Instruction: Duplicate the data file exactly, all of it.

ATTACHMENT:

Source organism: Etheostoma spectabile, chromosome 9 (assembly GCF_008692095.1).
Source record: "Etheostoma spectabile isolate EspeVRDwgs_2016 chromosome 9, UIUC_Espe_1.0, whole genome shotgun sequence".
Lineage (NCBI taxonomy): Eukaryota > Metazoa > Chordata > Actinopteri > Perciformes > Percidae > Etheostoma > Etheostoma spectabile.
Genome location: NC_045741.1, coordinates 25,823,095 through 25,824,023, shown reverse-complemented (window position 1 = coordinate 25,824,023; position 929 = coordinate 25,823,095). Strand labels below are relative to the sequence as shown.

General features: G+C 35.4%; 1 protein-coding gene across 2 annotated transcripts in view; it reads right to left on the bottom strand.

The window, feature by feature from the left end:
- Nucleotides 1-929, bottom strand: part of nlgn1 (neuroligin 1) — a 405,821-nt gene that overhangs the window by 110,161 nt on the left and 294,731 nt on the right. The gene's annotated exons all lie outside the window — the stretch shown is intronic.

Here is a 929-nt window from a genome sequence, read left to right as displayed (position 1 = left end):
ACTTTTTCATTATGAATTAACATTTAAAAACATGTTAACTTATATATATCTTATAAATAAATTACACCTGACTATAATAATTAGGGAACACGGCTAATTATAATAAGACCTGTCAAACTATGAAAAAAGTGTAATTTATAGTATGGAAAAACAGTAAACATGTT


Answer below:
Source organism: Etheostoma spectabile, chromosome 9 (assembly GCF_008692095.1).
Source record: "Etheostoma spectabile isolate EspeVRDwgs_2016 chromosome 9, UIUC_Espe_1.0, whole genome shotgun sequence".
Lineage (NCBI taxonomy): Eukaryota > Metazoa > Chordata > Actinopteri > Perciformes > Percidae > Etheostoma > Etheostoma spectabile.
Genome location: NC_045741.1, coordinates 25,823,095 through 25,824,023, shown reverse-complemented (window position 1 = coordinate 25,824,023; position 929 = coordinate 25,823,095). Strand labels below are relative to the sequence as shown.

General features: G+C 35.4%; 1 protein-coding gene across 2 annotated transcripts in view; it reads right to left on the bottom strand.

The window, feature by feature from the left end:
- Nucleotides 1-929, bottom strand: part of nlgn1 (neuroligin 1) — a 405,821-nt gene that overhangs the window by 110,161 nt on the left and 294,731 nt on the right. The gene's annotated exons all lie outside the window — the stretch shown is intronic.

Here is a 929-nt window from a genome sequence, read left to right as displayed (position 1 = left end):
ACTTTTTCATTATGAATTAACATTTAAAAACATGTTAACTTATATATATCTTATAAATAAATTACACCTGACTATAATAATTAGGGAACACGGCTAATTATAATAAGACCTGTCAAACTATGAAAAAAGTGTAATTTATAGTATGGAAAAACAGTAAACATGTT